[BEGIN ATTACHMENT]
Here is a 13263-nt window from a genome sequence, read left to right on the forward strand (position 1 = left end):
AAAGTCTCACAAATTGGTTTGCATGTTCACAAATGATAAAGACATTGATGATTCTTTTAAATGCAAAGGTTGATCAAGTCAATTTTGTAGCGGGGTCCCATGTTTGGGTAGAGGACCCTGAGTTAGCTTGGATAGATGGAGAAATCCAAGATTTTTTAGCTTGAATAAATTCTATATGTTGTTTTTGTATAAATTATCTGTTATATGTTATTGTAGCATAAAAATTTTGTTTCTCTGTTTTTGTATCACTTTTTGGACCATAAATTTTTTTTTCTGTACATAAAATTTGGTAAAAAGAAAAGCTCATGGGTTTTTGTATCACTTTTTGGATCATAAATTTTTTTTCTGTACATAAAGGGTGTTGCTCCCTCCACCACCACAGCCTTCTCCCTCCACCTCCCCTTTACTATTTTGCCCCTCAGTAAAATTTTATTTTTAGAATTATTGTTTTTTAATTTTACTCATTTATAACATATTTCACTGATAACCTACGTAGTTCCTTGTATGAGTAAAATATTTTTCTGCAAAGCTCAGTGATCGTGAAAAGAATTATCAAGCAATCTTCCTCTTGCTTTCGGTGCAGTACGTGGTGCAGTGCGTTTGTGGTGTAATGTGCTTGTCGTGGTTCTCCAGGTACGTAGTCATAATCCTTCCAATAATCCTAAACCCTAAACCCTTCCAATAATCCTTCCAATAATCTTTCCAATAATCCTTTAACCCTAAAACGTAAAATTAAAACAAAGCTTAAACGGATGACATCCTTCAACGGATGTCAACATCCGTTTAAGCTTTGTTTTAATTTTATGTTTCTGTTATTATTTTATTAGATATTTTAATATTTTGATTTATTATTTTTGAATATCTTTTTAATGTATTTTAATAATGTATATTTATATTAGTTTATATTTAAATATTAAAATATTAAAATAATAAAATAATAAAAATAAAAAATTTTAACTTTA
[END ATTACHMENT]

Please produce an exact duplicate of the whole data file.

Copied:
Here is a 13263-nt window from a genome sequence, read left to right on the forward strand (position 1 = left end):
AAAGTCTCACAAATTGGTTTGCATGTTCACAAATGATAAAGACATTGATGATTCTTTTAAATGCAAAGGTTGATCAAGTCAATTTTGTAGCGGGGTCCCATGTTTGGGTAGAGGACCCTGAGTTAGCTTGGATAGATGGAGAAATCCAAGATTTTTTAGCTTGAATAAATTCTATATGTTGTTTTTGTATAAATTATCTGTTATATGTTATTGTAGCATAAAAATTTTGTTTCTCTGTTTTTGTATCACTTTTTGGACCATAAATTTTTTTTTCTGTACATAAAATTTGGTAAAAAGAAAAGCTCATGGGTTTTTGTATCACTTTTTGGATCATAAATTTTTTTTCTGTACATAAAGGGTGTTGCTCCCTCCACCACCACAGCCTTCTCCCTCCACCTCCCCTTTACTATTTTGCCCCTCAGTAAAATTTTATTTTTAGAATTATTGTTTTTTAATTTTACTCATTTATAACATATTTCACTGATAACCTACGTAGTTCCTTGTATGAGTAAAATATTTTTCTGCAAAGCTCAGTGATCGTGAAAAGAATTATCAAGCAATCTTCCTCTTGCTTTCGGTGCAGTACGTGGTGCAGTGCGTTTGTGGTGTAATGTGCTTGTCGTGGTTCTCCAGGTACGTAGTCATAATCCTTCCAATAATCCTAAACCCTAAACCCTTCCAATAATCCTTCCAATAATCTTTCCAATAATCCTTTAACCCTAAAACGTAAAATTAAAACAAAGCTTAAACGGATGACATCCTTCAACGGATGTCAACATCCGTTTAAGCTTTGTTTTAATTTTATGTTTCTGTTATTATTTTATTAGATATTTTAATATTTTGATTTATTATTTTTGAATATCTTTTTAATGTATTTTAATAATGTATATTTATATTAGTTTATATTTAAATATTAAAATATTAAAATAATAAAATAATAAAAATAAAAAATTTTAACTTTA